It's denialism, but it's truly, when you think about it, an affront to the American people. That house, that Senate, that's ours. Those are our elected representatives. We elect them. Well, maybe not me because I'm in D.C. and I don't have representation in Congress, but you and your viewers and listeners and readers. If they are willing, these people, are willing to rewrite the attack on the people's house, that's un-American, undemocratic and it's a rhetorical and philosophical attack on the American people. I haven't booked Ron Johnson on my show in months. I haven't booked any election liar on my shows since it began, since the election lies began.
I find it very upsetting. I'm not saying I will never have them on because I think there would be value in having Kevin McCarthy on, and challenging him on all his election lies, although I don't think he'd ever agree to it. We in the media have a responsibility to present the facts and the truth to the American people, and that includes exercising some discretion when it comes to the sharing of lies and the amplifying of liars.
20 years ago we had 9/11. We're almost at the anniversary. George Bush famously said two weeks afterwards to the joint session of Congress, "You're either with us or you're with the terrorists." Look where the GOP is today. We had a terrorist attack and you have them literally defending the people. To me, this is beyond the scope of anything we've seen and truly dangerous to our Republic. How do you see it?
I mean, I see it clear-eyed in the same way that George W. Bush saw it. George W. Bush got a lot of grief for the comments, but the truth is that acts of terrorism, like what Al-Qaeda did to the United States, are stark. It does demand moral clarity, and obviously I'm not comparing what happened Jan. 6 to Al-Qaeda and 9/11, but it's a moment of moral clarity. Now, I think one of the differences is if these people were lying to the rioters, the protestors, they in a way were victims. But not victims of the Justice Department, not victims of Congress, not victims of the media. They were victims of the liars, Trump and Kevin McCarthy and Fox, and all the others that spread the election lies.
They were victims of them. Their minds were, I don't want to say they were brainwashed, but they were. They were fed lies that activated them and incited them, and I think it's important that there be moral clarity about it because they obviously know. If you were outside the Capitol and you weren't being violent, then obviously I'm not talking about you, but if you were inside the Capitol storming, acting violently, as we saw video of, then you were committing an act of domestic terrorism in the name of overturning the election.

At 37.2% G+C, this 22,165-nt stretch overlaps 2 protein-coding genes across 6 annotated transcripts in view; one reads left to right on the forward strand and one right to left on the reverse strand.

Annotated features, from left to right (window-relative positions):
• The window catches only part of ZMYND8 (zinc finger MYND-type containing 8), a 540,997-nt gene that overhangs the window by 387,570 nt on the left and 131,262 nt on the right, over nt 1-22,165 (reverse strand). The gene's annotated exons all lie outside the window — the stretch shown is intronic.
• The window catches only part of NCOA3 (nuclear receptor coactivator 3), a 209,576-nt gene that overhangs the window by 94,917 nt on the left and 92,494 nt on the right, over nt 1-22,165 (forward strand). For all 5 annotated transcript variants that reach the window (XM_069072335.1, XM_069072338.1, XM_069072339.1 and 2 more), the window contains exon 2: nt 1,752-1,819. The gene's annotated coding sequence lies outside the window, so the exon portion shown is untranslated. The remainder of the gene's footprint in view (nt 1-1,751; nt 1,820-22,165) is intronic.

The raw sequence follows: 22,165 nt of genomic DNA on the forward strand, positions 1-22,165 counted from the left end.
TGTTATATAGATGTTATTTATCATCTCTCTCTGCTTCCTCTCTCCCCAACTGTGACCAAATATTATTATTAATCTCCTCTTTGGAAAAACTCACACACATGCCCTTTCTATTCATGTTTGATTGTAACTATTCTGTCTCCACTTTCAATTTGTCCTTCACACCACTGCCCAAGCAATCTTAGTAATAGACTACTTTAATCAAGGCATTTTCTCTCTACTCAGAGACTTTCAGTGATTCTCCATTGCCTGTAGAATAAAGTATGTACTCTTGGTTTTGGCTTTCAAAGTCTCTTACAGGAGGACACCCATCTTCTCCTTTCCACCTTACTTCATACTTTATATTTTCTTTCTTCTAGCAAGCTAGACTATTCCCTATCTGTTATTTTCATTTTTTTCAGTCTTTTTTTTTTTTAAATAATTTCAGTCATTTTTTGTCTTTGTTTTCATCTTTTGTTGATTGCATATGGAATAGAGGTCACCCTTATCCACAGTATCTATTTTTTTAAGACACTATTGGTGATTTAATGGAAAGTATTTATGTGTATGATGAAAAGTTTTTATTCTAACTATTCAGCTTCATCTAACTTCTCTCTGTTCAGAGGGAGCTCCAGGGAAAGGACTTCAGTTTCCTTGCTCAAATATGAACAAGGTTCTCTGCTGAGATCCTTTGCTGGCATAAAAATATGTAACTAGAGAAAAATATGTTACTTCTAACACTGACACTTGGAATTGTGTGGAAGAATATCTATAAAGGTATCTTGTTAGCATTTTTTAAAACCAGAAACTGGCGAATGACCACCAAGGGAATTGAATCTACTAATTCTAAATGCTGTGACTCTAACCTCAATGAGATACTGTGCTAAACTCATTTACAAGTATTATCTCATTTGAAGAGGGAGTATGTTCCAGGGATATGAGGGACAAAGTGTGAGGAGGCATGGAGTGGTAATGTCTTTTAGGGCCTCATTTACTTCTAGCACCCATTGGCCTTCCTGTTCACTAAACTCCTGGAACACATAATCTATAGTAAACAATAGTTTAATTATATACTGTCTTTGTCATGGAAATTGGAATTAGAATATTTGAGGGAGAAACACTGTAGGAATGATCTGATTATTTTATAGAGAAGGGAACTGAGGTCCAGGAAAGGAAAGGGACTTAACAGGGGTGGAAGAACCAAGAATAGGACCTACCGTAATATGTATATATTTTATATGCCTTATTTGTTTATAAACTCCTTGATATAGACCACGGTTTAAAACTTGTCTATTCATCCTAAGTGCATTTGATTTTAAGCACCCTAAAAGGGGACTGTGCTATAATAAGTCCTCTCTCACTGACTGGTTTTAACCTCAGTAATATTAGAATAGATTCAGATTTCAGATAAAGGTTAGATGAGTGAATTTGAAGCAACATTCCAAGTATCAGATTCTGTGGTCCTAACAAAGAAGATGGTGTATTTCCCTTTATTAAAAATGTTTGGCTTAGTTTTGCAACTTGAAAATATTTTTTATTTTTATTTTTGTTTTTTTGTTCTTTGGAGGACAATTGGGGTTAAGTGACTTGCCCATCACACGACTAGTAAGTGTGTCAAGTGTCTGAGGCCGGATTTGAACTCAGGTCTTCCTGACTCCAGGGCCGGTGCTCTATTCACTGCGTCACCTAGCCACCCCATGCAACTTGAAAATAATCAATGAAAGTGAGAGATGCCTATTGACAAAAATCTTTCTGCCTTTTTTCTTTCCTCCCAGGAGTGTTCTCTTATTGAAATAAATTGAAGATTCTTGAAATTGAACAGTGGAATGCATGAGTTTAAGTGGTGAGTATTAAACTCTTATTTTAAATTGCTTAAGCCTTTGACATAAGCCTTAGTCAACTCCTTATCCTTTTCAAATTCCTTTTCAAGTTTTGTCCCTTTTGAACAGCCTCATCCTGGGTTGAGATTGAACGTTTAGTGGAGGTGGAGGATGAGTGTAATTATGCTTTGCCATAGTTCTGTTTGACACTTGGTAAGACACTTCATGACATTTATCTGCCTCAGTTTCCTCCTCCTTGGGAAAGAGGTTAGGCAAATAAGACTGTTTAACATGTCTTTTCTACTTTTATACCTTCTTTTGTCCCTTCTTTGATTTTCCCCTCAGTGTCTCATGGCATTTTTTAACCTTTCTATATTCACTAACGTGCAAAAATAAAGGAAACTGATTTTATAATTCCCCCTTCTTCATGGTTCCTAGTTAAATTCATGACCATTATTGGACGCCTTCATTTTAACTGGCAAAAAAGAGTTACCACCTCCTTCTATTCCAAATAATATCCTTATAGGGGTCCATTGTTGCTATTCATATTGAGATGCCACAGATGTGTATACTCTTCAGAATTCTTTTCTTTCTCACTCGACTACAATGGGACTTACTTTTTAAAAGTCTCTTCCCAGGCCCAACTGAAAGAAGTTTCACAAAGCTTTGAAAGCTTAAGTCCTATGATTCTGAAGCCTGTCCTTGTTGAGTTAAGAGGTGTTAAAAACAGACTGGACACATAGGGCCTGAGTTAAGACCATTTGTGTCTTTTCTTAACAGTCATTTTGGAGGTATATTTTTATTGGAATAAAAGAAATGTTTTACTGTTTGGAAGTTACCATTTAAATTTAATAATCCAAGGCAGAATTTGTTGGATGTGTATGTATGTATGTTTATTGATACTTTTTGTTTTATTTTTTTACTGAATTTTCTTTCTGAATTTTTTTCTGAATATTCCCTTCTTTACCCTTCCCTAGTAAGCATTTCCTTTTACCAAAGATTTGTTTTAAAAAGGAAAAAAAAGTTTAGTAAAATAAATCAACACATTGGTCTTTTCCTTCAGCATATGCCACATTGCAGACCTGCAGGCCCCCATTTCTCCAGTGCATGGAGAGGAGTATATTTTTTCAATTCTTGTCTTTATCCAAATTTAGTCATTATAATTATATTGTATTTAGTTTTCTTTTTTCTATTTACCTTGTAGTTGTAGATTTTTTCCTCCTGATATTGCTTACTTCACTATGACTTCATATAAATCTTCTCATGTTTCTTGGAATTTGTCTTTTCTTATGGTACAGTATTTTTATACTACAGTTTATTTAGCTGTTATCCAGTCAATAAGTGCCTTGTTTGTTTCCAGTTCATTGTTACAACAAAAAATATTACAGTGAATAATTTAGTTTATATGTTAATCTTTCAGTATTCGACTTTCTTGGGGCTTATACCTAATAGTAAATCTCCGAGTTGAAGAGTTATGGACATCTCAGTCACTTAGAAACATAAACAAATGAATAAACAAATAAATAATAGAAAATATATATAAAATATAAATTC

It is an affront to the police officers who sacrificed so much that day, Capitol Hill police officers, Metropolitan Police Department officers. To pretend otherwise, I find it stunning. There's an officer who has talked to Don Lemon a few times about what he went through that day and his horrible experiences with the D.C. Police, and he reached out to Kevin McCarthy's office because he wanted to talk to Republican Leader McCarthy. Last time I checked, McCarthy had not returned his call. In between then and now, McCarthy did a Back The Blue cycling event. Well, you can Back The Blue, but it's also important to reach out to police officers who want to talk to you about what happens to them while they were protecting you and your fellow members of Congress.
How concerned are you looking forward for our nation?
I know progressives will disagree with me in this, maybe not you, but other progressives will disagree: I maintain that it is important that we have a thriving, strong, fact-based Republican party. Tens of millions of Americans hold conservative views, and they deserve to have fair, competent and fact-based representation in government, at the state level, city level, federally, period. Now, again, I know there are some progressives who are like, "The whole Republican party is lousy. Who cares?" I don't feel that way.
That said, I am very concerned. That somebody who is a very conservative Republican, like Liz Cheney, can be replaced with a far more liberal Republican, like Elise Stefanik — and not just on ideology. Cheney voted for Trump policies more than the Stefanik did, so it's not even about Trump policies per se. The difference is that Liz Cheney is not willing to lie about the election or the insurrection and Elise Stefanik is. That's it.
It's very concerning to see Mitt Romney, again, a very conservative Republican on any number of issues: taxes, guns, abortion, but somebody who also says the election was not stolen. The insurrection was abhorrent, all that. He's booed by, of all people, the Utah Republican party. It's very disturbing and I hope it changes because, again, we need a fact-based, thriving Republican party to represent all these Americans who have these beliefs in small government, muscular foreign policy, whatever. They need to have people who are not willing to coddle election liars, insurrectionists, QAnon, etc. It's nuts. It does disturb me, very much so.